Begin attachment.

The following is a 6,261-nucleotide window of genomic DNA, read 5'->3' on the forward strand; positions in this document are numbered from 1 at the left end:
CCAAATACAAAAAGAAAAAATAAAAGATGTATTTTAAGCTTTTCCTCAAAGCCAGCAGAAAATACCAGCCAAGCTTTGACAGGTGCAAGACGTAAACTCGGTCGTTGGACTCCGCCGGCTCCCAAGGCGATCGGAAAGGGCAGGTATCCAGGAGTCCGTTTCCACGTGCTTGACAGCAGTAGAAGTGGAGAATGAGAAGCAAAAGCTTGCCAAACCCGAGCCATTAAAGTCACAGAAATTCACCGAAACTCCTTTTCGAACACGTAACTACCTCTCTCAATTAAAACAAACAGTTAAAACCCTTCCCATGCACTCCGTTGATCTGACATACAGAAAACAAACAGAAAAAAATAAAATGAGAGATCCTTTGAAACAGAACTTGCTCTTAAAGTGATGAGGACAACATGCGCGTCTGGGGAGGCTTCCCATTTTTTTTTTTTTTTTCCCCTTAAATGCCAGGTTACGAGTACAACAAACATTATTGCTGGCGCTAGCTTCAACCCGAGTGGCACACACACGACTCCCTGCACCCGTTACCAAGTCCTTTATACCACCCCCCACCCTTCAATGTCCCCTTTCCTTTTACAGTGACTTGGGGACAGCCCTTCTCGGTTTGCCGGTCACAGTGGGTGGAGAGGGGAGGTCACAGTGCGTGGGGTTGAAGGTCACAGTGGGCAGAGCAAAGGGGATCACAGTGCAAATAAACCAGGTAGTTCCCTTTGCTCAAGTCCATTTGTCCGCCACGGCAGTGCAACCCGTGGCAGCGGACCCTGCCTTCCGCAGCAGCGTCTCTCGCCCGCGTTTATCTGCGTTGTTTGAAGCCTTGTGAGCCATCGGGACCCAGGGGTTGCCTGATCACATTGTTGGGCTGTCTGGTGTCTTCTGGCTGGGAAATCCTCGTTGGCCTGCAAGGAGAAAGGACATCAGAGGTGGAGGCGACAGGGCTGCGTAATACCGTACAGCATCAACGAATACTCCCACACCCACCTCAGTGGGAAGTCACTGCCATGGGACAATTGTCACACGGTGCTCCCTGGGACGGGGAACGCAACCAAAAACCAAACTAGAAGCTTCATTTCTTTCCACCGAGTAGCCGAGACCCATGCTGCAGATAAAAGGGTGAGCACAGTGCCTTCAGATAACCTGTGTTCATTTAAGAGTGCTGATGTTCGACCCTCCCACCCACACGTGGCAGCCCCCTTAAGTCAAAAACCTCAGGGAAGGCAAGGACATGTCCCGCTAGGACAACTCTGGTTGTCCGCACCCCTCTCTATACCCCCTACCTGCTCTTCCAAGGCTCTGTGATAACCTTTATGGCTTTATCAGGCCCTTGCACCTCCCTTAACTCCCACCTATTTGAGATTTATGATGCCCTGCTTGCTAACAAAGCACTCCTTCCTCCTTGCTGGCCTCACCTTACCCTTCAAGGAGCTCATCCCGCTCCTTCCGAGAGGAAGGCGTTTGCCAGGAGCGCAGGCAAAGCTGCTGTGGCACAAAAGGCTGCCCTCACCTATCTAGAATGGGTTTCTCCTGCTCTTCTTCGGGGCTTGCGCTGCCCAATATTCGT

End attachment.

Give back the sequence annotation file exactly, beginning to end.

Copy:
The following is a 6,261-nucleotide window of genomic DNA, read 5'->3' on the forward strand; positions in this document are numbered from 1 at the left end:
CCAAATACAAAAAGAAAAAATAAAAGATGTATTTTAAGCTTTTCCTCAAAGCCAGCAGAAAATACCAGCCAAGCTTTGACAGGTGCAAGACGTAAACTCGGTCGTTGGACTCCGCCGGCTCCCAAGGCGATCGGAAAGGGCAGGTATCCAGGAGTCCGTTTCCACGTGCTTGACAGCAGTAGAAGTGGAGAATGAGAAGCAAAAGCTTGCCAAACCCGAGCCATTAAAGTCACAGAAATTCACCGAAACTCCTTTTCGAACACGTAACTACCTCTCTCAATTAAAACAAACAGTTAAAACCCTTCCCATGCACTCCGTTGATCTGACATACAGAAAACAAACAGAAAAAAATAAAATGAGAGATCCTTTGAAACAGAACTTGCTCTTAAAGTGATGAGGACAACATGCGCGTCTGGGGAGGCTTCCCATTTTTTTTTTTTTTTTCCCCTTAAATGCCAGGTTACGAGTACAACAAACATTATTGCTGGCGCTAGCTTCAACCCGAGTGGCACACACACGACTCCCTGCACCCGTTACCAAGTCCTTTATACCACCCCCCACCCTTCAATGTCCCCTTTCCTTTTACAGTGACTTGGGGACAGCCCTTCTCGGTTTGCCGGTCACAGTGGGTGGAGAGGGGAGGTCACAGTGCGTGGGGTTGAAGGTCACAGTGGGCAGAGCAAAGGGGATCACAGTGCAAATAAACCAGGTAGTTCCCTTTGCTCAAGTCCATTTGTCCGCCACGGCAGTGCAACCCGTGGCAGCGGACCCTGCCTTCCGCAGCAGCGTCTCTCGCCCGCGTTTATCTGCGTTGTTTGAAGCCTTGTGAGCCATCGGGACCCAGGGGTTGCCTGATCACATTGTTGGGCTGTCTGGTGTCTTCTGGCTGGGAAATCCTCGTTGGCCTGCAAGGAGAAAGGACATCAGAGGTGGAGGCGACAGGGCTGCGTAATACCGTACAGCATCAACGAATACTCCCACACCCACCTCAGTGGGAAGTCACTGCCATGGGACAATTGTCACACGGTGCTCCCTGGGACGGGGAACGCAACCAAAAACCAAACTAGAAGCTTCATTTCTTTCCACCGAGTAGCCGAGACCCATGCTGCAGATAAAAGGGTGAGCACAGTGCCTTCAGATAACCTGTGTTCATTTAAGAGTGCTGATGTTCGACCCTCCCACCCACACGTGGCAGCCCCCTTAAGTCAAAAACCTCAGGGAAGGCAAGGACATGTCCCGCTAGGACAACTCTGGTTGTCCGCACCCCTCTCTATACCCCCTACCTGCTCTTCCAAGGCTCTGTGATAACCTTTATGGCTTTATCAGGCCCTTGCACCTCCCTTAACTCCCACCTATTTGAGATTTATGATGCCCTGCTTGCTAACAAAGCACTCCTTCCTCCTTGCTGGCCTCACCTTACCCTTCAAGGAGCTCATCCCGCTCCTTCCGAGAGGAAGGCGTTTGCCAGGAGCGCAGGCAAAGCTGCTGTGGCACAAAAGGCTGCCCTCACCTATCTAGAATGGGTTTCTCCTGCTCTTCTTCGGGGCTTGCGCTGCCCAATATTCGT